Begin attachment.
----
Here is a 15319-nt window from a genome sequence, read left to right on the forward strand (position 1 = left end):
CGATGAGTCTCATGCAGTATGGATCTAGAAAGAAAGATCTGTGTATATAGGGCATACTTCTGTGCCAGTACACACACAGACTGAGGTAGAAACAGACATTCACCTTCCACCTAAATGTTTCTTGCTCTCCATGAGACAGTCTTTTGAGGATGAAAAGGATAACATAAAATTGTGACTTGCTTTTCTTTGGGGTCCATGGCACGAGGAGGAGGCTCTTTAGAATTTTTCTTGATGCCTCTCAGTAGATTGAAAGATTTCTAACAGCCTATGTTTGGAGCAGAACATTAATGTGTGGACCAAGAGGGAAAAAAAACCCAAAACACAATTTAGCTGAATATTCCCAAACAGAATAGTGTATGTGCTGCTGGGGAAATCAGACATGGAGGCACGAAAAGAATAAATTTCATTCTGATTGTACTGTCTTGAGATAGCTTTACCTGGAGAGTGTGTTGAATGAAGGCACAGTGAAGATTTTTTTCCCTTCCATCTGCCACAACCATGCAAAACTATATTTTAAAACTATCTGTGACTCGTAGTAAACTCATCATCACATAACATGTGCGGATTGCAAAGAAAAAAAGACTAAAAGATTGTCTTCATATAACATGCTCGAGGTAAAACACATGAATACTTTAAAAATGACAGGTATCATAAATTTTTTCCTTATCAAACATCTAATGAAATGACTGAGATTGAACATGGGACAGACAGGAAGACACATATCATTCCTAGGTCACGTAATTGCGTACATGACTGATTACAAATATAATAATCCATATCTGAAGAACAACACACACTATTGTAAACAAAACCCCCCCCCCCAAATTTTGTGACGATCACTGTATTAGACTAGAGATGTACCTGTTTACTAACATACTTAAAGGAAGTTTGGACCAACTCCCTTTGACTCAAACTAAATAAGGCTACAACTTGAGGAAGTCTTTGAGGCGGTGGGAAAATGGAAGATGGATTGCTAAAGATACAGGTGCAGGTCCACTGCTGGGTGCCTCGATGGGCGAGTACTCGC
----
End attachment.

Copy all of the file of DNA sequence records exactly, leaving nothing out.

Here is a 15319-nt window from a genome sequence, read left to right on the forward strand (position 1 = left end):
CGATGAGTCTCATGCAGTATGGATCTAGAAAGAAAGATCTGTGTATATAGGGCATACTTCTGTGCCAGTACACACACAGACTGAGGTAGAAACAGACATTCACCTTCCACCTAAATGTTTCTTGCTCTCCATGAGACAGTCTTTTGAGGATGAAAAGGATAACATAAAATTGTGACTTGCTTTTCTTTGGGGTCCATGGCACGAGGAGGAGGCTCTTTAGAATTTTTCTTGATGCCTCTCAGTAGATTGAAAGATTTCTAACAGCCTATGTTTGGAGCAGAACATTAATGTGTGGACCAAGAGGGAAAAAAAACCCAAAACACAATTTAGCTGAATATTCCCAAACAGAATAGTGTATGTGCTGCTGGGGAAATCAGACATGGAGGCACGAAAAGAATAAATTTCATTCTGATTGTACTGTCTTGAGATAGCTTTACCTGGAGAGTGTGTTGAATGAAGGCACAGTGAAGATTTTTTTCCCTTCCATCTGCCACAACCATGCAAAACTATATTTTAAAACTATCTGTGACTCGTAGTAAACTCATCATCACATAACATGTGCGGATTGCAAAGAAAAAAAGACTAAAAGATTGTCTTCATATAACATGCTCGAGGTAAAACACATGAATACTTTAAAAATGACAGGTATCATAAATTTTTTCCTTATCAAACATCTAATGAAATGACTGAGATTGAACATGGGACAGACAGGAAGACACATATCATTCCTAGGTCACGTAATTGCGTACATGACTGATTACAAATATAATAATCCATATCTGAAGAACAACACACACTATTGTAAACAAAACCCCCCCCCCCAAATTTTGTGACGATCACTGTATTAGACTAGAGATGTACCTGTTTACTAACATACTTAAAGGAAGTTTGGACCAACTCCCTTTGACTCAAACTAAATAAGGCTACAACTTGAGGAAGTCTTTGAGGCGGTGGGAAAATGGAAGATGGATTGCTAAAGATACAGGTGCAGGTCCACTGCTGGGTGCCTCGATGGGCGAGTACTCGC